LEES CREEK — The scores of East Clinton third-graders are among the highest in the 19 school districts in the region, according to preliminary data from 2019 state testing.
East Clinton Local Schools Supt. Eric Magee distributed the data this week to school board members, calling the third-grade results “very promising.”
In looking at the overall picture, though, there is still room to improve and the district is “still a long way from where we want to be,” the superintendent added.
Third-grade data at East Clinton in English language arts (ELA) show an 80 percent proficiency rate, compared to an average 71 percent rate in the region and an average 66 percent rate statewide.
Furthermore, this spring’s third-grade ELA proficiency rate of 80 percent at East Clinton is up from last year’s rate of 56 percent in the district and a 65 percent rate two years ago.
These same third graders also did quite well on math with an 85 percent proficiency rate, compared to an average 75 percent rate in the region and an average 67 percent rate statewide.
When the numbers are good like this, then district officials ask themselves the question “what can we do to replicate this,” said Magee. Similarly, they also try to narrow down the contributing factors, he said.
On the other hand, the state test scores from the East Clinton sixth and seventh grades have been a struggle and continue to be, said McGee. The proficiency rates for ELA and math at both of those grade levels were under the average rates for the region and for the state.
In contract, East Clinton eighth-graders this spring either equalled or surpassed the average rates for the region and the state in the subjects of ELA, math, and science.
The lowest proficiency rate posted this spring at East Clinton came in high school geometry: a 31 percent rate of proficiency. This is 9 percentage points below the region’s average in high school geometry, and 13 percentage points less than the state average.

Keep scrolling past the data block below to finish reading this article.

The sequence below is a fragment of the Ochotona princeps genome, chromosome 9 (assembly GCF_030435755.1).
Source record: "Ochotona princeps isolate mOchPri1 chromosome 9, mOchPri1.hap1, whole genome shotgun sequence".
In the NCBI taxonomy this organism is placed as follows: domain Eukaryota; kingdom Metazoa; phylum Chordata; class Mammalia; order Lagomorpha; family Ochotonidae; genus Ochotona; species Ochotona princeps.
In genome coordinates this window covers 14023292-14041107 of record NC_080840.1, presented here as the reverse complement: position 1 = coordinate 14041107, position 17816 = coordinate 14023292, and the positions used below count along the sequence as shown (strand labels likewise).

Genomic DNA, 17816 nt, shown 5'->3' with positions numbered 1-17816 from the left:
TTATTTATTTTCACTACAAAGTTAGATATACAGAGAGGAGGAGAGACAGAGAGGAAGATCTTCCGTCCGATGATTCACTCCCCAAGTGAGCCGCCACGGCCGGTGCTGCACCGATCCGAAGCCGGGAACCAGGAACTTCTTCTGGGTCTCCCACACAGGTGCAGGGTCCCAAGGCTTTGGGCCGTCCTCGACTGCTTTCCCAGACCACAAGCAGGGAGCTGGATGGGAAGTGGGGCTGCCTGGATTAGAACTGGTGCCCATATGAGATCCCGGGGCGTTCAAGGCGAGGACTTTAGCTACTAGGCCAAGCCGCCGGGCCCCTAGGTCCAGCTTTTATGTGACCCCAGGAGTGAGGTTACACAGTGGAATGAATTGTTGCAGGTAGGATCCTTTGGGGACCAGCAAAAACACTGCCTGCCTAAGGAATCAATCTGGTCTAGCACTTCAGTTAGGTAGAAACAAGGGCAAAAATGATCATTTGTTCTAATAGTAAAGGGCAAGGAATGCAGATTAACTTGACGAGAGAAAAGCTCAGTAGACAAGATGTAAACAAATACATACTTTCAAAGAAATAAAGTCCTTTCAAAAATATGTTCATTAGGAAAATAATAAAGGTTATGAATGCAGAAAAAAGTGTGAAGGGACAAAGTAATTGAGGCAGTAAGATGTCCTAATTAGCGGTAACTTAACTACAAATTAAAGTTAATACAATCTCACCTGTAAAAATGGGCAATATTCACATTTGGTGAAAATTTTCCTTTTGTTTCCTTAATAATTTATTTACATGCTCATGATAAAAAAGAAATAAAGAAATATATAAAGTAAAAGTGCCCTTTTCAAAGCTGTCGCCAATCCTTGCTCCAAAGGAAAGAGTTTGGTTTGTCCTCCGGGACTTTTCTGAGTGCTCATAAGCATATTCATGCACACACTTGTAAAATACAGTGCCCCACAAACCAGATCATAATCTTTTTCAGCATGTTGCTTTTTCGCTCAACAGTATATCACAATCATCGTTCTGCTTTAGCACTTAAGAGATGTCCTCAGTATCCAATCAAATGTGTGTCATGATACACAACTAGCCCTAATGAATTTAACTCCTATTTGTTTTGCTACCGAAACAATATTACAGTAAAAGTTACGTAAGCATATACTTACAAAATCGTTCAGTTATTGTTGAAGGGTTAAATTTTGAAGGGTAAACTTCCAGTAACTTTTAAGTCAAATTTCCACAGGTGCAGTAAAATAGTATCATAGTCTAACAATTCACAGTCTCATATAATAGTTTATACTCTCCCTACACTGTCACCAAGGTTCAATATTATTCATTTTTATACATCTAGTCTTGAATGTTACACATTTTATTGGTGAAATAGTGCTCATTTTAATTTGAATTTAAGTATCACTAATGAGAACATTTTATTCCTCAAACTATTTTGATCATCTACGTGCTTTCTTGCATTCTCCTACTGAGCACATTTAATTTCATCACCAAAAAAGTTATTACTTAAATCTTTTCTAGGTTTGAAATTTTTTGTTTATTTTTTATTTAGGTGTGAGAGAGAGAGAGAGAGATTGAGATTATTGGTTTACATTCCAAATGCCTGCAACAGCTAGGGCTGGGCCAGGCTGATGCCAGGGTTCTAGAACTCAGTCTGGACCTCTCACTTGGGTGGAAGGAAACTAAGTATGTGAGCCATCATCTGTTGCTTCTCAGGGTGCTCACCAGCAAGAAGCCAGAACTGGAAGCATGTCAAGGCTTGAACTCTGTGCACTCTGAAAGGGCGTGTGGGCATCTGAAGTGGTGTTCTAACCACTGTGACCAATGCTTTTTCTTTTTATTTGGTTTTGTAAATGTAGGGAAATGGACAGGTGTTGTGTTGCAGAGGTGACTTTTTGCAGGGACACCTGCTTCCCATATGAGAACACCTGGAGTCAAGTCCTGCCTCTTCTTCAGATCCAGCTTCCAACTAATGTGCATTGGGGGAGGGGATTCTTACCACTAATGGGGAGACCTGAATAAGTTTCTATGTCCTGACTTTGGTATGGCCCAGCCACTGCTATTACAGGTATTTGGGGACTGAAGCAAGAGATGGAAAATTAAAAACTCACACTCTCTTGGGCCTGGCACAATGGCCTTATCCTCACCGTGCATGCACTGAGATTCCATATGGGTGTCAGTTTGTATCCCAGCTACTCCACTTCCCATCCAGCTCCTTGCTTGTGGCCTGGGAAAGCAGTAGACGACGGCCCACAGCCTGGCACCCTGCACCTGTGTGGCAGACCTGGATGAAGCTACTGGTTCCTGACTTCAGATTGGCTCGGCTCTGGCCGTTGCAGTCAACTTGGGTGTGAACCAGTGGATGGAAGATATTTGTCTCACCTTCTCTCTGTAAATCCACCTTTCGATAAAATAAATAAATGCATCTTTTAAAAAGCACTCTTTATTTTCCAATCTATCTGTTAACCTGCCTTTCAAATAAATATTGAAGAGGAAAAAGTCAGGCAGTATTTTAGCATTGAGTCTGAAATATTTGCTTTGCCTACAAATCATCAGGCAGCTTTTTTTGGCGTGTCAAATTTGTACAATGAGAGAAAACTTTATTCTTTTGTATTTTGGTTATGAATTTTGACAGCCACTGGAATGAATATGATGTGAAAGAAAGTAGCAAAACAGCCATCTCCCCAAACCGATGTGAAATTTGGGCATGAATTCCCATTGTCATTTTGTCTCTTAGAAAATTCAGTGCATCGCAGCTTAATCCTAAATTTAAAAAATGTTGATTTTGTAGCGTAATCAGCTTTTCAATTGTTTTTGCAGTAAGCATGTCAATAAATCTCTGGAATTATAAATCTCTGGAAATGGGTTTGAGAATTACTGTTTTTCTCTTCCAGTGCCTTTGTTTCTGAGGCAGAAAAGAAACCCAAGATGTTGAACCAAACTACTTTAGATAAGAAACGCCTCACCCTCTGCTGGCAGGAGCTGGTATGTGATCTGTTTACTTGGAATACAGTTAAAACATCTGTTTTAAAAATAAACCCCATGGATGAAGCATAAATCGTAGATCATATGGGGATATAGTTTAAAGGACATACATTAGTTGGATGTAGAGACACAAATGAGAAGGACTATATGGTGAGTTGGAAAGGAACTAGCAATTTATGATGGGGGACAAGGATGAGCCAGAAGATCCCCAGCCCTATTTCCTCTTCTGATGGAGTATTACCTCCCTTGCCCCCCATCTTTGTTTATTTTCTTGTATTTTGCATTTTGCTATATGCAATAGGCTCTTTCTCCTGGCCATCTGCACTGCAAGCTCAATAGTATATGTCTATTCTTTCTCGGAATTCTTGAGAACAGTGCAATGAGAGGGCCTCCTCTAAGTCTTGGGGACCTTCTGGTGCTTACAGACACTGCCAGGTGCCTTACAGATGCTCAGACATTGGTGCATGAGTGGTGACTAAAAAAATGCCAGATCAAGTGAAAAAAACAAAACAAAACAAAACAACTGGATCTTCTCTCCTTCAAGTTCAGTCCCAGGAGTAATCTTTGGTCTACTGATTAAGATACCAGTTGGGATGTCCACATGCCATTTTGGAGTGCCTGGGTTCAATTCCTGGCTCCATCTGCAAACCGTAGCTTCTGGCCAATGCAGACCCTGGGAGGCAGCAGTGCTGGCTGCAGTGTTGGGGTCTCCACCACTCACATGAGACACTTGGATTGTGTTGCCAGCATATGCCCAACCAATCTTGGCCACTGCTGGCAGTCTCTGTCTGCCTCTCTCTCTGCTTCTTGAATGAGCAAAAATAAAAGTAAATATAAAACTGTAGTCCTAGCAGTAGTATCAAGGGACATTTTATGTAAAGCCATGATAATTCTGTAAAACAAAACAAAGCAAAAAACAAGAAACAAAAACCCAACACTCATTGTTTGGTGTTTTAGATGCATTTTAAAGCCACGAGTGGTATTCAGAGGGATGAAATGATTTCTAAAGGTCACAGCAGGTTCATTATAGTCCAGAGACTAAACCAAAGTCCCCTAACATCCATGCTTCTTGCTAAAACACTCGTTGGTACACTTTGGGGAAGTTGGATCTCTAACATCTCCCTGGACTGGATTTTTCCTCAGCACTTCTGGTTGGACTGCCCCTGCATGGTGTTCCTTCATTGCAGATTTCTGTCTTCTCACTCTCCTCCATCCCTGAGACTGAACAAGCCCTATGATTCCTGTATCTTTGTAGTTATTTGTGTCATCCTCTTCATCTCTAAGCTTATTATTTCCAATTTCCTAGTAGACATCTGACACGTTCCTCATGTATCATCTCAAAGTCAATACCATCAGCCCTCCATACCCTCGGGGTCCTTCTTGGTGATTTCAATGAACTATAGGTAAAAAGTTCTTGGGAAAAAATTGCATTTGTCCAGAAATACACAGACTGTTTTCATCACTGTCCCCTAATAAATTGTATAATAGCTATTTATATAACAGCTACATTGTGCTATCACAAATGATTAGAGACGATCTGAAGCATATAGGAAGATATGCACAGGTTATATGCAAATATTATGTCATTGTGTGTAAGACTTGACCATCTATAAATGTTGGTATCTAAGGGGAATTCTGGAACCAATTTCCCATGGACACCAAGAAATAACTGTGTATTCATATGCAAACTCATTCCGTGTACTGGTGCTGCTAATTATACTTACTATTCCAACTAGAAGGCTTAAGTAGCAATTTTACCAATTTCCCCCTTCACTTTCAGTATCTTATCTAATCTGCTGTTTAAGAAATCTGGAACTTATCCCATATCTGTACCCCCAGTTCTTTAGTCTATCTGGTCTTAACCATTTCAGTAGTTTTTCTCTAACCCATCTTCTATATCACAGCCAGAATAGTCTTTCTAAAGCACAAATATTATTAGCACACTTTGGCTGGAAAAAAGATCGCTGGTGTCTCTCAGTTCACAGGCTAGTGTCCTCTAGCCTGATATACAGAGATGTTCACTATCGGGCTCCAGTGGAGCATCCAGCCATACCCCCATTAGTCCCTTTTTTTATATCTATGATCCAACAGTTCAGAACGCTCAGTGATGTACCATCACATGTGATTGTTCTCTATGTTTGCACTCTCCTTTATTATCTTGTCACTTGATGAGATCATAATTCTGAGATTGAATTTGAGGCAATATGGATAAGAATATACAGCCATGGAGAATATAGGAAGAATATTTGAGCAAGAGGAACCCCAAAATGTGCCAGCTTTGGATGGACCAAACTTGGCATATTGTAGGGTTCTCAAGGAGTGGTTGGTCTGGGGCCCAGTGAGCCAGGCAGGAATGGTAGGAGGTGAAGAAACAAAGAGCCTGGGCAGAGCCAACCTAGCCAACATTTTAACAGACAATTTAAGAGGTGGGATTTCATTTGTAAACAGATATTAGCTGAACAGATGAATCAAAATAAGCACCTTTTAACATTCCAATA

East Clinton Local Board of Education President Linda Compton asked why geometry continues to have low scores in the district. McGee mentioned some turnover in the math department and a relatively low statewide average in geometry as considerations.
However, he added it’s “something we need to look at.”
In other school board news:
• The board OK’d a $322,970 contract with the Highland County Water Company to run a water line from State Route 73 into Lees Creek where the middle and high schools are located. Currently, those two schools utilize two wells, one of which will go out of operation when the new middle school building is constructed.
Highland County Water has said it will pay 40 percent of the overall project, with the school district covering the remaining 60 percent which comes to the amount already mentioned of a little over $320,000.
The school will utilize Permanent Improvement funds to pay its portion of the water line project.
• The board approved the agriculture science program being provided by Great Oaks starting with the 2019-20 academic year, effectively making East Clinton agricultural education a satellite program of Great Oaks Career Campuses.
At the April board meeting, Magee said the main reason for the change is to be able to best provide for East Clinton agricultural education students.
Changes are not expected in the events or operations of the East Clinton FFA chapter. The basic change pertains to funding, and that the agricultural education program will be managed through Great Oaks.
• Citing financial reasons and a lack of student interest, the Family and Consumer Sciences (FCS) teacher position at East Clinton was abolished, resulting in Katherine “Kathy” Klimach losing her job.
Before the board’s voting took placeStephanie Evans plead for FCS’ continuation, saying she saw that FCS is “on the chopping block,” but she thinks there are other ways to make cuts.
In this day and age of split families when children are not receiving domestic training, said Evans, all students need to know how to cook, do laundry, balance a checkbook, and be productive in society.
Compton said when the board takes action on something such as the proposed Reduction In Force (RIF) of the FCS certificated teacher, district officials consider a lot of different things, including financial constraint.
• The board approved ELA guided reading materials for the Sabina and New Vienna elementaries at a cost of about $73,300 (to be paid through Permanent Improvement funds). It also approved textbook adoption for the high school and middle school social studies at a cost of $48,500 (also paid through Permanent Improvement funds).
• The superintendent announced the following jobs remain open in the district: high school math teacher, high school intervention specialist, New Vienna Elementary School intervention specialist, an educational aide at the high school, and potentially an educational aide at Sabina Elementary School.
Reach Gary Huffenberger at 937-556-5768.